Prescott will stick to Tube plan, even if Ken wins

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Indy Politics

The Government set itself on a collision course with Ken Livingstone yesterday after John Prescott refused to back down from plans to part-privatise London Underground.

The Deputy Prime Minister told MPs that he would press on with his policy of setting up a public-private partnership (PPP) for the Tube even if Londoners elected a mayor next month who was opposed to it.

Appearing before the Commons Transport Select Committee, Mr Prescott stressed that he was not in favour of wholesale privatisation nor the bond issue scheme favoured by Mr Livingstone.

PriceWaterhouseCoopers, the Government's advisers on the plans, had assessed that the bond scheme would cost some £4.5bn more than the PPP, he added. Mr Prescott said that he was determined to push ahead with the policy and would sign the PPP contracts with private contractors after the mayoral elections on 4 May.

In evidence to the committee, he said that transferring negotiations from the Government to the mayor would create uncertainty for bidders and could lead to significant delays in the work starting.

"The Government considers that a far better solution is to hand the Underground over to the Mayor with a funding solution in place," he said.

Mr Prescott made clear that he was fully prepared to be "in conflict" with the newly-elected mayor if he or she disagreed with his flagship PPP policy."I'm obliged to make a decision on what I feel is best value," he told the committee.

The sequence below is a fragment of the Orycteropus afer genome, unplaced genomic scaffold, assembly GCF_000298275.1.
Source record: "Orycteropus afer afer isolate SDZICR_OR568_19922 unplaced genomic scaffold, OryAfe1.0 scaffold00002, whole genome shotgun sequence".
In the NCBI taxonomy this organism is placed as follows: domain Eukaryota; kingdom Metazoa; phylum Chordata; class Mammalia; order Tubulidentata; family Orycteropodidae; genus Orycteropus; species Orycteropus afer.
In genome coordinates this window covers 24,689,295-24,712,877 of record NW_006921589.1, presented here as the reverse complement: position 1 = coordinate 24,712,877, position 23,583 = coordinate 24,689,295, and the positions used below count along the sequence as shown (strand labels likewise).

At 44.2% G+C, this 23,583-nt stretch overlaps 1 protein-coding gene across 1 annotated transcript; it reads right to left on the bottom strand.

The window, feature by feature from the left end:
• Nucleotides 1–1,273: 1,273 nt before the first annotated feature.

Mr Prescott said that the issue of bonds versus PPP was not one of ideology and pointed out that London Transport had been told to draw up proposals to compare the relative costs of the two rival policies.

George Stevenson, MP for Stoke-on-Trent South, pointed out that several independent experts had suggested that the bond scheme was cheaper than the PPP.

He cited estimates that the Government would be faced with a funding gap of £175m within two years of embarking on its private scheme.

The Deputy Prime Minister admitted that "there may well be" a gap in funding but pledged that the Treasury would plug the hole if needed.

"There have been various estimates made. We have always made clear if it was necessary to meet a difference, we were prepared to do that," he said.

* Ken Livingstone declared war on a swathe of Government policies yesterday as he unveiled his long-awaited manifesto for the mayor of London.

The former GLC leader outlined proposals to oppose ministers on everything from transport to crime as he made his final push for votes ahead of the 4 May election.

Frank Dobson, Labour's official candidate, immediately accused his rival of "gesture politics" that would cost Londoners at least £1,200 a year each and the capital £17.6bn in total. Labour also accused Mr Livingstone of "running scared" of the voters after his low-key launch of the manifesto on the internet, without a press conference to answer questions on its contents.

All of his opponents claimed that Mr Livingstone had stolen their own policies and attempted to present them as his own in a "pick 'n' mix" approach to the mayoralty.

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